Yesterday the IMF warned central banks around the world to be “very, very vigilant” about inflation. The Fed and its peers employ legions of economists and it’s doubtful the IMF will have triggered a sudden reassessment in marble halls in Washington, Frankfurt or Tokyo. But their outlook will add to the growing concern investors have about inflation and the likelihood of it remaining elevated.
Inflation expectations as derived from the treasury market have edged up in recent days – the ten year forecast average inflation rate as derived from the bond market (ten year treasury yield minus ten year TIPs) is now 2.50%, close to the high it reached in May of 2.54%. The NY Fed’s Survey of Consumer Expectations also reflects rising inflation fears among consumers. Three years out the median is now above 4%. Although the IMF, like most forecasters, expects inflation to come back down, they revised up their forecasts sharply. Compared with April, they now expect developed country inflation to be 2.8% this year (versus 1.6% in their April forecast) and 2.3% next year (versus 1.7%). Like the Fed, the IMF was way off for 2021 inflation.
Real rates (i.e. the return investors need after inflation) are solidly negative, having reached –1.0% in August before improving recently. The persistent fall in real yields is an important reason why interest rates are so low. Explanations include increasing income inequality (rich people save more) and a growing pool of return-insensitive investors such as central banks who own treasuries for safety and liquidity. Whatever the reasons, the drop in real yields has continued even while the fiscal outlook for the US and others has dimmed. The warnings of deficit hawks look old fashioned.
In Bonds Are Not Forever: The Crisis Facing Fixed Income Investors (2013) I argued that an increasingly indebted society would favor low real returns and tolerate higher inflation, since these are the least painful way to repay less than was borrowed, in real terms. These themes have continued today, accelerated by the Covid-inspired uber-stimulus.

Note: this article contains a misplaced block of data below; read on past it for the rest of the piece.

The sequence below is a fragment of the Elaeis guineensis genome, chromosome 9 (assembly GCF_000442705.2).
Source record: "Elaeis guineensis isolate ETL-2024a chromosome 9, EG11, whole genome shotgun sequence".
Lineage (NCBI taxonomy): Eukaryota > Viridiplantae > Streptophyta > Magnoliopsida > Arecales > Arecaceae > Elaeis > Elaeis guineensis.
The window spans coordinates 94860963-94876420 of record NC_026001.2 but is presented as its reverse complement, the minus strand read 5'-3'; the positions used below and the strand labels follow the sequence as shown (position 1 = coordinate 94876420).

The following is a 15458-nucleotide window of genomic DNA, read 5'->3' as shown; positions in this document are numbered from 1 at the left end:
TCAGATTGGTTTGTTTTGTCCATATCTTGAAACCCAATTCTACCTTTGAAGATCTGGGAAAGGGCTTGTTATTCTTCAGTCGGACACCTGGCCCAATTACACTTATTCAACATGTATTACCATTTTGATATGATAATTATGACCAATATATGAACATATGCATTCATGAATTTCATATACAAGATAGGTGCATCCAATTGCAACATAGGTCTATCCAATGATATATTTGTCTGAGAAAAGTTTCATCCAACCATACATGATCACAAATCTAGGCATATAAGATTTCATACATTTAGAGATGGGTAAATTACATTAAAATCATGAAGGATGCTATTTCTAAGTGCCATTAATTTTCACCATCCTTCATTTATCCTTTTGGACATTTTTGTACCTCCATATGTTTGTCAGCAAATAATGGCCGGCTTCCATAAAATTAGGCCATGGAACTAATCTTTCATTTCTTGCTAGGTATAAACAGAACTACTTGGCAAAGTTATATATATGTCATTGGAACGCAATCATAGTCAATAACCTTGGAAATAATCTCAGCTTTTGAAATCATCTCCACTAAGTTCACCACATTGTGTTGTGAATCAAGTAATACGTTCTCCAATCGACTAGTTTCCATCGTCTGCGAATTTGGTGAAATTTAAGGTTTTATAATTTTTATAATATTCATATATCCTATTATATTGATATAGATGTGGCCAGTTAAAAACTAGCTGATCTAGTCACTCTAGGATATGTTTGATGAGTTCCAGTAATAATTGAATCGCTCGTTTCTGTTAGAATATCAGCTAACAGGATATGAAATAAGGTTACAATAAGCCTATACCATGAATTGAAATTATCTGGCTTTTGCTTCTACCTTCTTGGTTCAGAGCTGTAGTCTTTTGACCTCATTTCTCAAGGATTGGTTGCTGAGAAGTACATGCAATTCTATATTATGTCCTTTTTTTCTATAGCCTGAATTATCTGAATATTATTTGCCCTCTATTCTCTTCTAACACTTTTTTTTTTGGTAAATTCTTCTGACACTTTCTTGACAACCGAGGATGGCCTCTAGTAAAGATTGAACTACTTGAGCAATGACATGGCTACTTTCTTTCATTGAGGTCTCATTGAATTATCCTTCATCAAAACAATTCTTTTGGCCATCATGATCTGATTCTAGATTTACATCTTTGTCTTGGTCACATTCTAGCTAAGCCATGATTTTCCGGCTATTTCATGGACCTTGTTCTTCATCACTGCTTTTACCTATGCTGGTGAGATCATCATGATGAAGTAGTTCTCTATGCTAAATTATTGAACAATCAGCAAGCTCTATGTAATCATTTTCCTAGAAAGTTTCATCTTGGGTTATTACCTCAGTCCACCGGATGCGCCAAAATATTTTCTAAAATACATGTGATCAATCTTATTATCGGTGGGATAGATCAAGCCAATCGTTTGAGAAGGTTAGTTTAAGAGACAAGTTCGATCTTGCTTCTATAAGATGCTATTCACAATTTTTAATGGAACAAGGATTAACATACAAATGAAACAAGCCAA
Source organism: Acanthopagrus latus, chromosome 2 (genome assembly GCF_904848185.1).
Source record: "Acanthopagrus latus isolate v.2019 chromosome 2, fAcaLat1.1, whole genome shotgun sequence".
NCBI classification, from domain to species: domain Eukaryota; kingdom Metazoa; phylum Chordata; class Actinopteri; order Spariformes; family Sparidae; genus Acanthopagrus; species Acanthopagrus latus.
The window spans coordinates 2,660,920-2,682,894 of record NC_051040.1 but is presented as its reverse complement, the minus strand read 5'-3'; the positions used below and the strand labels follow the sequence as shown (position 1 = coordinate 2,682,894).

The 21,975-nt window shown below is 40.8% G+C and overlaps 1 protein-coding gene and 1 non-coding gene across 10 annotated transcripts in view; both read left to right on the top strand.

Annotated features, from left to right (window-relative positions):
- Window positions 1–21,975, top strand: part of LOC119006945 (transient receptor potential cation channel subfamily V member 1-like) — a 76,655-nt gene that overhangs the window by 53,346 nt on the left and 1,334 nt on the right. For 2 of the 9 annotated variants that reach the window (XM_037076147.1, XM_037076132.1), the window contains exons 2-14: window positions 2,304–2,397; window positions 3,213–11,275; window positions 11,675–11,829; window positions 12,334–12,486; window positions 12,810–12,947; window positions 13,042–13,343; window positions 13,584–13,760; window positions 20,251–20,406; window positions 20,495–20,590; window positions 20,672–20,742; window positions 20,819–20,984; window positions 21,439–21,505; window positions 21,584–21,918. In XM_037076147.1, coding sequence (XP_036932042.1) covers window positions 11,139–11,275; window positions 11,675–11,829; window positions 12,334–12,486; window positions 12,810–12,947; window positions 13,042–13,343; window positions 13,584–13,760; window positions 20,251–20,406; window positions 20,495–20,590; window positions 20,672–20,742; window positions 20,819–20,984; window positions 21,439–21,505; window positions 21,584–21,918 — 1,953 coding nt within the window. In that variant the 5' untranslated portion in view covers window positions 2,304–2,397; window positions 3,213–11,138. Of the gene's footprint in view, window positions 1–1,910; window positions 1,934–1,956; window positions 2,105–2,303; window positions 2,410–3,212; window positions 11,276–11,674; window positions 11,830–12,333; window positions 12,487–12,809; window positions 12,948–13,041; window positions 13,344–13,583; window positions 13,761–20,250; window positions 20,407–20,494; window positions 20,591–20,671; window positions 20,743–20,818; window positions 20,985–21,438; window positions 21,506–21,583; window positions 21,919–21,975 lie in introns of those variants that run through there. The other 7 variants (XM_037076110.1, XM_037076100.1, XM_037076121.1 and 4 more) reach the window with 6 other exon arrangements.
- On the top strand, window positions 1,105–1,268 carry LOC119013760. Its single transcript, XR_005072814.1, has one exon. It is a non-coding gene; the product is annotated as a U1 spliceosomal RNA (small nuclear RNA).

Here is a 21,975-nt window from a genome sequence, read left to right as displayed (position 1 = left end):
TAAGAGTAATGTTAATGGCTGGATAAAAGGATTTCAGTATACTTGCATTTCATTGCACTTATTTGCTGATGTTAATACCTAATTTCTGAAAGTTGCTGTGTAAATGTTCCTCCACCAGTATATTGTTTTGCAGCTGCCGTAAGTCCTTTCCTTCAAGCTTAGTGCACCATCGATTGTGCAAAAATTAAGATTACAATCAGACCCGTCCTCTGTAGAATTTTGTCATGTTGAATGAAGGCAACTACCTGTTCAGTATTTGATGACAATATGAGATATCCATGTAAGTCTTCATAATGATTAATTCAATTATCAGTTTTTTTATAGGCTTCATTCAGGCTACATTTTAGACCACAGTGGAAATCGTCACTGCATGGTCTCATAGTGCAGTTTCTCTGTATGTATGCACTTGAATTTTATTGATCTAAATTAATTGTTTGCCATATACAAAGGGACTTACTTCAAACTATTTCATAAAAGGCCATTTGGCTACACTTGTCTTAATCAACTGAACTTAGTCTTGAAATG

A recent op-ed in Bloomberg made the case that higher inflation (say, 4%) would benefit the US. The writer argues that it would make debt more manageable, and would provide the Fed more room to lower rates in a recession. It’s easy to see how this view could gain support. Record Debt:GDP challenges the orthodox view of fiscal hawks by not presenting any real economic problems. Modestly higher inflation could be the same.
Maintaining income growth at reported inflation is likely to leave one feeling poorer (see Why It’s No Longer Enough To Beat Inflation). House prices are the biggest omission from inflation indices, but quality adjustments also create a result that doesn’t capture changing living standards. When a new iphone is released at the same price as the older version, its new features mean it goes into inflation statistics as having dropped in price. But you can’t buy 95% of an iphone, so there’s no actual saving.
Hedonic quality adjustments are intended to strip out the improvements that constitute rising standards of living, since inflation statistics aim to measure “constant utility.” This is hard to do in practice, especially with services. A recent article noted that the CPI omits “quality adjustments on 237 out of 273 components that go into the index, including the vast majority of services.”
To give one example, on a recent road trip from Charlotte, NC to Naples, FL we noticed that hotels don’t automatically provide daily room make-up service for guests. It needs to be requested, and since some guests don’t bother, the hotel is saving some money. Having to specify the type of service (one hotel offered “full or partial”) each morning is a small drop in quality almost certainly overlooked by the price indices. Quality improvements for services are more subjective – the same article noted longer wait times for service at high-end retail outlets – another reflection of the shortage of workers. Inflation statistics are relevant in that they determine Fed policy and cost of living adjustments for retirees, but they’re so deeply flawed that their use is limited beond that.
The IMF is forecasting US GDP growth of 5.2% next year – substantially more than the Fed’s forecast last month of 3.8% (revised up from 3.3% in June). Although Friday’s non-farm payroll report was a disappointing 194,000, the unemployment rate fell 0.4% to 4.8%. Hourly earnings continued their series of increases, rising 0.6% although the Bureau of Labor Statistics cautioned that large fluctuations in employment across industries since Covid struck complicate the analysis of whether or not wage inflation is setting in.
Fed policymakers normally eschew anecdotal evidence, but the evidence of a booming economy is overwhelming. Help wanted signs are abundant. Worker shortages are being reported across many industries. The housing market remains buoyant, and the FOMC’s ponderous roll-back of bond market support will likely turn out to have been recklessly delayed.
Finally, New York Times columnist Thomas Friedman sounded so intelligent on this recent video that he’s jeopardizing his liberal credentials. He blamed the global energy crisis on insufficient investment in natural gas and too hasty an exit from nuclear power (Germany and California) without first establishing reliable alternatives. His policy prescriptions echoed those often found in this blog – the hope for more pragmatic solutions to CO2 emissions may not be in vain.
We have three funds that seek to profit from this environment:
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